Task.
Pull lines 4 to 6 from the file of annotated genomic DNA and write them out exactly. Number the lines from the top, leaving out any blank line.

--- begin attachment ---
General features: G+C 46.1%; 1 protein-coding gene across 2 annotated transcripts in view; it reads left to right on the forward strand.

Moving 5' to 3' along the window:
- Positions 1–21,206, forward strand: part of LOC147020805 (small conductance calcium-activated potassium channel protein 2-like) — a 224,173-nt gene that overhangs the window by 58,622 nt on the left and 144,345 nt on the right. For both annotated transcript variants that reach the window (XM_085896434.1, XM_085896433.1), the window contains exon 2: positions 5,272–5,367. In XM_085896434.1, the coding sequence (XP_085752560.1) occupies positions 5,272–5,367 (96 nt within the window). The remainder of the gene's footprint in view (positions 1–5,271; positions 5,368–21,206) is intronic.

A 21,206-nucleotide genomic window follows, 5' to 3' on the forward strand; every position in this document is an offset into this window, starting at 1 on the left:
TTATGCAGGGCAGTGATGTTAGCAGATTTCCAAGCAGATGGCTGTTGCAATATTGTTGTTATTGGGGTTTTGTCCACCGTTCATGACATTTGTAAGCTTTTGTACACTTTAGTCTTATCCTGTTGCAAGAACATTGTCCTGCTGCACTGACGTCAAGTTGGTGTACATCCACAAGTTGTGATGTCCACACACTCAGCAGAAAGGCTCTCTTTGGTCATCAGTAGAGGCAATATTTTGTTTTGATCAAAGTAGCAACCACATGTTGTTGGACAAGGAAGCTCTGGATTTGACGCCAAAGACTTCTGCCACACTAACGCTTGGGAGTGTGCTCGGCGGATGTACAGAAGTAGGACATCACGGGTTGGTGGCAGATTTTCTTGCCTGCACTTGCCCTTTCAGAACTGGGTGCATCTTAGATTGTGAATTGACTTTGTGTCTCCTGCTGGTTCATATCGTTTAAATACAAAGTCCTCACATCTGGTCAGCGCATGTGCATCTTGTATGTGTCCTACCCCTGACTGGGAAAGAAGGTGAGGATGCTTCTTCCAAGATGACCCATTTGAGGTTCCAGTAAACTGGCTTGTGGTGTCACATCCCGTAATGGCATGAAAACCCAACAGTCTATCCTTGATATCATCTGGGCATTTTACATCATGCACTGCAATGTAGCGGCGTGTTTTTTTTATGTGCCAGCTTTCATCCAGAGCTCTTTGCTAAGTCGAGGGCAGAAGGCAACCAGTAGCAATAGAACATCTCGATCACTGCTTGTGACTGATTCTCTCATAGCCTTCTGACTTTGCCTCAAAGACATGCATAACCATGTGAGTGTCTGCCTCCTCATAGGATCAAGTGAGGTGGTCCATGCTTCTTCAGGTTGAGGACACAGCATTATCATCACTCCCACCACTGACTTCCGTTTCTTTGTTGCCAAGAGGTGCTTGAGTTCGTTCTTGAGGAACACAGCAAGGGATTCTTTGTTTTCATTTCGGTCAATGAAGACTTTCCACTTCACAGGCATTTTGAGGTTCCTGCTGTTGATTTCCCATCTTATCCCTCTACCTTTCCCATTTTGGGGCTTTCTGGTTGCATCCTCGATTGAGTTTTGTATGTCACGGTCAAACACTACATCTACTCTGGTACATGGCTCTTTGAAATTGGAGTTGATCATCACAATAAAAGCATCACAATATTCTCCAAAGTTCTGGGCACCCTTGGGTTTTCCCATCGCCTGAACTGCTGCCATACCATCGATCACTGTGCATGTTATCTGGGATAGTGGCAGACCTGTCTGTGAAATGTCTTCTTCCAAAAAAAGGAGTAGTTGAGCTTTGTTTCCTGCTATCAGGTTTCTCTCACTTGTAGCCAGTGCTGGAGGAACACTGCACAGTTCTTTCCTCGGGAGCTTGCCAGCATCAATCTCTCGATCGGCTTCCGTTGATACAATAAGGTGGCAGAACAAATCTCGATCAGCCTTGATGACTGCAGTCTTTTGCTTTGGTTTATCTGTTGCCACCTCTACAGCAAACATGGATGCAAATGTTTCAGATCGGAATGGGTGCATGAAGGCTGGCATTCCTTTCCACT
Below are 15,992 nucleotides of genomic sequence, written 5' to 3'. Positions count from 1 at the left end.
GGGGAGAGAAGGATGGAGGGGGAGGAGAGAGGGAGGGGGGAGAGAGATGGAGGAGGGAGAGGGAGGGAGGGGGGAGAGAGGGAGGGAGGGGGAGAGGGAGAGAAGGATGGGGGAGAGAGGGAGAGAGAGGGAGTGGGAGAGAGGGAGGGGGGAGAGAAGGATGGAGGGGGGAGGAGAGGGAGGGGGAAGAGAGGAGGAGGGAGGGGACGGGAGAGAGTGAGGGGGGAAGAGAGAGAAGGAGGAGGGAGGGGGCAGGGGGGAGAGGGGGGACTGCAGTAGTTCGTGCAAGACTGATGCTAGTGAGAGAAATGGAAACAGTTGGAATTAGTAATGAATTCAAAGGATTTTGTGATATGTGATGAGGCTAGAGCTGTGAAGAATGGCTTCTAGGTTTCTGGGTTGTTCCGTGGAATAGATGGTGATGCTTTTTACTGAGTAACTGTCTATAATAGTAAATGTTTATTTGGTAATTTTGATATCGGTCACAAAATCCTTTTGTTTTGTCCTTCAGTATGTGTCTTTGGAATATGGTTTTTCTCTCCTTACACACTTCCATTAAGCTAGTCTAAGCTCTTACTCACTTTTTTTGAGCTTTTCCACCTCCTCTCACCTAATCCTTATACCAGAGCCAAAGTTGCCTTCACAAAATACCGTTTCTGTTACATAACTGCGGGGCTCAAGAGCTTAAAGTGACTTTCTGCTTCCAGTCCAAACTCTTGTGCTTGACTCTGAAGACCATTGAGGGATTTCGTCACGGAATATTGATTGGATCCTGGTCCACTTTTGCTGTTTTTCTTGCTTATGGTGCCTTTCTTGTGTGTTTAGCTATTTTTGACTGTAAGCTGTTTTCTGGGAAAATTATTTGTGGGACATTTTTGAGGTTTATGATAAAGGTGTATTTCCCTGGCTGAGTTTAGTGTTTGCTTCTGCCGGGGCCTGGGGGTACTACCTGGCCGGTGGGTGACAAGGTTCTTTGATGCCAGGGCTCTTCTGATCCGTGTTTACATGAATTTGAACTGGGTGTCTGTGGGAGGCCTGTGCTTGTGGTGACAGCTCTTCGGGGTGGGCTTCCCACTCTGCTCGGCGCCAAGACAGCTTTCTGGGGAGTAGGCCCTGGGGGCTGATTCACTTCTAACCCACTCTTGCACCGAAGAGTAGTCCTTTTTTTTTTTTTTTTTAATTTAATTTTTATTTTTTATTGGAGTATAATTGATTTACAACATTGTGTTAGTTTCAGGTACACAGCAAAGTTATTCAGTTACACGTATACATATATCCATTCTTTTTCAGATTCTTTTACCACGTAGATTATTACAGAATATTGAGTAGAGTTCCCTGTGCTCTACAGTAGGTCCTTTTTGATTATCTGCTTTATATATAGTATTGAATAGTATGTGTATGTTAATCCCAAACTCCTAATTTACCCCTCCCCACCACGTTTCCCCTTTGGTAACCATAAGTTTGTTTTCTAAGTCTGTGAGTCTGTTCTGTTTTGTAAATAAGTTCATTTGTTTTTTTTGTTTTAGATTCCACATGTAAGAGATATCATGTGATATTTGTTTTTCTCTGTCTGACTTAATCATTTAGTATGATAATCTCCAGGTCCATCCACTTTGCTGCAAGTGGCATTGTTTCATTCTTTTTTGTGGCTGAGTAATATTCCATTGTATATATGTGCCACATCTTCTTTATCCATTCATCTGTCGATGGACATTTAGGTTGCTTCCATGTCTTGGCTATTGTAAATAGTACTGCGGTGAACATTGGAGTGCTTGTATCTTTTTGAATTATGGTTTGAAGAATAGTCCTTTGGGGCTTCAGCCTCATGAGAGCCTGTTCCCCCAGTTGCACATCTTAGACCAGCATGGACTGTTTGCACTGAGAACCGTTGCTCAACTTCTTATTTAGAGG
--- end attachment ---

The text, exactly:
A 21,206-nucleotide genomic window follows, 5' to 3' on the forward strand; every position in this document is an offset into this window, starting at 1 on the left:
TTATGCAGGGCAGTGATGTTAGCAGATTTCCAAGCAGATGGCTGTTGCAATATTGTTGTTATTGGGGTTTTGTCCACCGTTCATGACATTTGTAAGCTTTTGTACACTTTAGTCTTATCCTGTTGCAAGAACATTGTCCTGCTGCACTGACGTCAAGTTGGTGTACATCCACAAGTTGTGATGTCCACACACTCAGCAGAAAGGCTCTCTTTGGTCATCAGTAGAGGCAATATTTTGTTTTGATCAAAGTAGCAACCACATGTTGTTGGACAAGGAAGCTCTGGATTTGACGCCAAAGACTTCTGCCACACTAACGCTTGGGAGTGTGCTCGGCGGATGTACAGAAGTAGGACATCACGGGTTGGTGGCAGATTTTCTTGCCTGCACTTGCCCTTTCAGAACTGGGTGCATCTTAGATTGTGAATTGACTTTGTGTCTCCTGCTGGTTCATATCGTTTAAATACAAAGTCCTCACATCTGGTCAGCGCATGTGCATCTTGTATGTGTCCTACCCCTGACTGGGAAAGAAGGTGAGGATGCTTCTTCCAAGATGACCCATTTGAGGTTCCAGTAAACTGGCTTGTGGTGTCACATCCCGTAATGGCATGAAAACCCAACAGTCTATCCTTGATATCATCTGGGCATTTTACATCATGCACTGCAATGTAGCGGCGTGTTTTTTTTATGTGCCAGCTTTCATCCAGAGCTCTTTGCTAAGTCGAGGGCAGAAGGCAACCAGTAGCAATAGAACATCTCGATCACTGCTTGTGACTGATTCTCTCATAGCCTTCTGACTTTGCCTCAAAGACATGCATAACCATGTGAGTGTCTGCCTCCTCATAGGATCAAGTGAGGTGGTCCATGCTTCTTCAGGTTGAGGACACAGCATTATCATCACTCCCACCACTGACTTCCGTTTCTTTGTTGCCAAGAGGTGCTTGAGTTCGTTCTTGAGGAACACAGCAAGGGATTCTTTGTTTTCATTTCGGTCAATGAAGACTTTCCACTTCACAGGCATTTTGAGGTTCCTGCTGTTGATTTCCCATCTTATCCCTCTACCTTTCCCATTTTGGGGCTTTCTGGTTGCATCCTCGATTGAGTTTTGTATGTCACGGTCAAACACTACATCTACTCTGGTACATGGCTCTTTGAAATTGGAGTTGATCATCACAATAAAAGCATCACAATATTCTCCAAAGTTCTGGGCACCCTTGGGTTTTCCCATCGCCTGAACTGCTGCCATACCATCGATCACTGTGCATGTTATCTGGGATAGTGGCAGACCTGTCTGTGAAATGTCTTCTTCCAAAAAAAGGAGTAGTTGAGCTTTGTTTCCTGCTATCAGGTTTCTCTCACTTGTAGCCAGTGCTGGAGGAACACTGCACAGTTCTTTCCTCGGGAGCTTGCCAGCATCAATCTCTCGATCGGCTTCCGTTGATACAATAAGGTGGCAGAACAAATCTCGATCAGCCTTGATGACTGCAGTCTTTTGCTTTGGTTTATCTGTTGCCACCTCTACAGCAAACATGGATGCAAATGTTTCAGATCGGAATGGGTGCATGAAGGCTGGCATTCCTTTCCACT
Below are 15,992 nucleotides of genomic sequence, written 5' to 3'. Positions count from 1 at the left end.